There are few Memorial Day Parade as nostalgic as the village of Kutztown, where citizens and neighbors gather on the Main Street of this rural community to celebrate their Americana freedom of Liberty to renew Thomas Jefferson’s Declaration of Independence, the lifeblood of our Democracy. While pondering the noble lives of brave Americans this past Memorial Day, I recollected one of Kutztown’s most famous Folklorist, Dr. Alfred L. Shoemaker, who was a prisoner of war fighting Adolf Hitler’s Nazi Germany in World War II, where he witnessed the violent hatred of peoples for one another in the Jewish Holocaust.
A patriotic American, he enlisted in the Army Intelligence Corps to use his knowledge of the German language to defeat Nazi Germany. Forced to carry a weapon, he carried it unloaded because he was a pacifist who was subjected to the wholesale destruction of European cultures during World War II. While a prisoner of war, he was befriended by a non-Nazi officer who enjoyed his American ethnic heritage, but this friendship was short lived since this humanitarian officer was caught up in war action and was killed himself.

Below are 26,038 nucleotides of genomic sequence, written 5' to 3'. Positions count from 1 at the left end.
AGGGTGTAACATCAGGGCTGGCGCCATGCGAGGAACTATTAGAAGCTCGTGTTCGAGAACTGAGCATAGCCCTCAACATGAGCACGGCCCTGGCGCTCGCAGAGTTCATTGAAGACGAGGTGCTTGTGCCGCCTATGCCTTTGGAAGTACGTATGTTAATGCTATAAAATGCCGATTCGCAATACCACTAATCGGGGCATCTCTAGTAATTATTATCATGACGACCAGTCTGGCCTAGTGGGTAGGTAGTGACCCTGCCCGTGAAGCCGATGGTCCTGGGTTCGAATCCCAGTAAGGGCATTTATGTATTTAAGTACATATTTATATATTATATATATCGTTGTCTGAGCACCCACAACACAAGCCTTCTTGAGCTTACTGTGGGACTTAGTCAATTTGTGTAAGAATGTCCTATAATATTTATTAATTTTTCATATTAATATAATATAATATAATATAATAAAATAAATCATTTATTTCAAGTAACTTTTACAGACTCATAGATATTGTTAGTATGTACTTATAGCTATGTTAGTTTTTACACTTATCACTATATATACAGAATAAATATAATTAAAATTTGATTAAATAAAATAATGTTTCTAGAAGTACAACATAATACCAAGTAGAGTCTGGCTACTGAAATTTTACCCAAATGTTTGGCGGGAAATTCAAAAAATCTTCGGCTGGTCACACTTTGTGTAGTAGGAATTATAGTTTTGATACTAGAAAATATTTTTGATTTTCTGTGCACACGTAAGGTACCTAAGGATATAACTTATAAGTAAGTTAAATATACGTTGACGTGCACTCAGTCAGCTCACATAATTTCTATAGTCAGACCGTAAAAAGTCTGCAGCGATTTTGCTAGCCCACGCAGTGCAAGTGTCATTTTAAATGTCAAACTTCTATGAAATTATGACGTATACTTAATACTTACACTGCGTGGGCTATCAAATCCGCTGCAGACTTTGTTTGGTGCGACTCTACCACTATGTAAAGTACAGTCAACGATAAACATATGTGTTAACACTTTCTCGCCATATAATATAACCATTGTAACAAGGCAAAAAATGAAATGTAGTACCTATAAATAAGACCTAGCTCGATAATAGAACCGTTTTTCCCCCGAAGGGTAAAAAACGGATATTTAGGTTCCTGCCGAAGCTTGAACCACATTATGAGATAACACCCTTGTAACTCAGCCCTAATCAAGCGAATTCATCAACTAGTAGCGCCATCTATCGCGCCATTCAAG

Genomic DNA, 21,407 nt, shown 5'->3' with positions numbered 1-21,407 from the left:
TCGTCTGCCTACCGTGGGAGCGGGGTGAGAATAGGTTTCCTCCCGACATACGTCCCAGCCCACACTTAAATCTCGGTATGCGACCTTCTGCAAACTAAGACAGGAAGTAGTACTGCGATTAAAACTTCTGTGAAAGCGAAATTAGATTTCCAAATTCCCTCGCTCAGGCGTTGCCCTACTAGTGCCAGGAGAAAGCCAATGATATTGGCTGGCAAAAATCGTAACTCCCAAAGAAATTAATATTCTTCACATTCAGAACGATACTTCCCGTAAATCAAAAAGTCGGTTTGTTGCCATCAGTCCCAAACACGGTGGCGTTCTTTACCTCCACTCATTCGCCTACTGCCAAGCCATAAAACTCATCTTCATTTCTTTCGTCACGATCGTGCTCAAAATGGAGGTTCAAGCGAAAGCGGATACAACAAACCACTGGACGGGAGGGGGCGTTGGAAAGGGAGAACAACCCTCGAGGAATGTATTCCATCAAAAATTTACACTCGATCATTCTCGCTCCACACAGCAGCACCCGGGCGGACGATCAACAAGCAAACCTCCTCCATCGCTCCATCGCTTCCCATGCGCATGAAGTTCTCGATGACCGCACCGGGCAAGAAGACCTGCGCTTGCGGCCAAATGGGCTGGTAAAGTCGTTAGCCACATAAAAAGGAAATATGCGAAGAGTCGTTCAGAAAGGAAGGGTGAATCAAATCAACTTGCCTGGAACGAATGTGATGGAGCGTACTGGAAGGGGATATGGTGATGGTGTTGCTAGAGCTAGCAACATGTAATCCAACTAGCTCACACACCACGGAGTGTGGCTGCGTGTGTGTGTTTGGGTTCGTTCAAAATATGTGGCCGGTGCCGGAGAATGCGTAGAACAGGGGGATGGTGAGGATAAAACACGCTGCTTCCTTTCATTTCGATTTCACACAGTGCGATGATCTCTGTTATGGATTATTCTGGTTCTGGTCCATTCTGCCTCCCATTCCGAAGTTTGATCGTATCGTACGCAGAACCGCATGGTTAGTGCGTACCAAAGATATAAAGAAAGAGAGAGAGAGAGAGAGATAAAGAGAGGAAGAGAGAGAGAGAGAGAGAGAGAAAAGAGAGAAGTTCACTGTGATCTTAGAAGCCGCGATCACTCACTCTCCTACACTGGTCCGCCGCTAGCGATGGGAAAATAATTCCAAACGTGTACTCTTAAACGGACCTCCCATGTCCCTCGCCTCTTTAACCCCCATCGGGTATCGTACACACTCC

Dr. Shoemaker fell into a deep depression over the death of this German humanitarian, and vowed to himself, as a German prisoner of war, never to allow the hatred of ethnic peoples and religion to be transferred to America where he would someday establish a patriotic Kutztown Folk Festival celebrating true-grit Americana folklife under the principles of the United States Constitution. A dynamic Pennsylvania Dutchman from Lehigh County, Shoemaker earned his doctorate studying the Amish dialect and folklore of the Amish in Arthur, Illinois, at the University of Illinois in 1940.
Richard H. Shaner is director of the American Folklife Institute in Kutztown.